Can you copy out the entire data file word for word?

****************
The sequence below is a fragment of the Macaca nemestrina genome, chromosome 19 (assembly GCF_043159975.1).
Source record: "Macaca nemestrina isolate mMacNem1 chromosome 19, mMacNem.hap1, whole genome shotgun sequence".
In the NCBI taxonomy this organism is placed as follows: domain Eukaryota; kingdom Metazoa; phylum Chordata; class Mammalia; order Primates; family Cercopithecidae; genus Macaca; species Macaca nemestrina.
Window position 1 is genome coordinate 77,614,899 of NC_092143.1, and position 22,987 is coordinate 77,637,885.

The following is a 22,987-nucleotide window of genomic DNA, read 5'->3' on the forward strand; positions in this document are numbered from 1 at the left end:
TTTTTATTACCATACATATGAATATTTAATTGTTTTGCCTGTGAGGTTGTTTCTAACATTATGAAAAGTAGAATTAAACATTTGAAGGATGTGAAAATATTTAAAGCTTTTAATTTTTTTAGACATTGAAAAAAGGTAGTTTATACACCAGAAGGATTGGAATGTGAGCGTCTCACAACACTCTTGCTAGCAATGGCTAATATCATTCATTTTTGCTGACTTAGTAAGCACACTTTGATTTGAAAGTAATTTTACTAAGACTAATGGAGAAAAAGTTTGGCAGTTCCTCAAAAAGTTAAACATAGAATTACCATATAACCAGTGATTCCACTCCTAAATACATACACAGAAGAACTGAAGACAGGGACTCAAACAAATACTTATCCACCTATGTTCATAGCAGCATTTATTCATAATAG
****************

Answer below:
The sequence below is a fragment of the Macaca nemestrina genome, chromosome 19 (assembly GCF_043159975.1).
Source record: "Macaca nemestrina isolate mMacNem1 chromosome 19, mMacNem.hap1, whole genome shotgun sequence".
In the NCBI taxonomy this organism is placed as follows: domain Eukaryota; kingdom Metazoa; phylum Chordata; class Mammalia; order Primates; family Cercopithecidae; genus Macaca; species Macaca nemestrina.
Window position 1 is genome coordinate 77,614,899 of NC_092143.1, and position 22,987 is coordinate 77,637,885.

The following is a 22,987-nucleotide window of genomic DNA, read 5'->3' on the forward strand; positions in this document are numbered from 1 at the left end:
TTTTTATTACCATACATATGAATATTTAATTGTTTTGCCTGTGAGGTTGTTTCTAACATTATGAAAAGTAGAATTAAACATTTGAAGGATGTGAAAATATTTAAAGCTTTTAATTTTTTTAGACATTGAAAAAAGGTAGTTTATACACCAGAAGGATTGGAATGTGAGCGTCTCACAACACTCTTGCTAGCAATGGCTAATATCATTCATTTTTGCTGACTTAGTAAGCACACTTTGATTTGAAAGTAATTTTACTAAGACTAATGGAGAAAAAGTTTGGCAGTTCCTCAAAAAGTTAAACATAGAATTACCATATAACCAGTGATTCCACTCCTAAATACATACACAGAAGAACTGAAGACAGGGACTCAAACAAATACTTATCCACCTATGTTCATAGCAGCATTTATTCATAATAG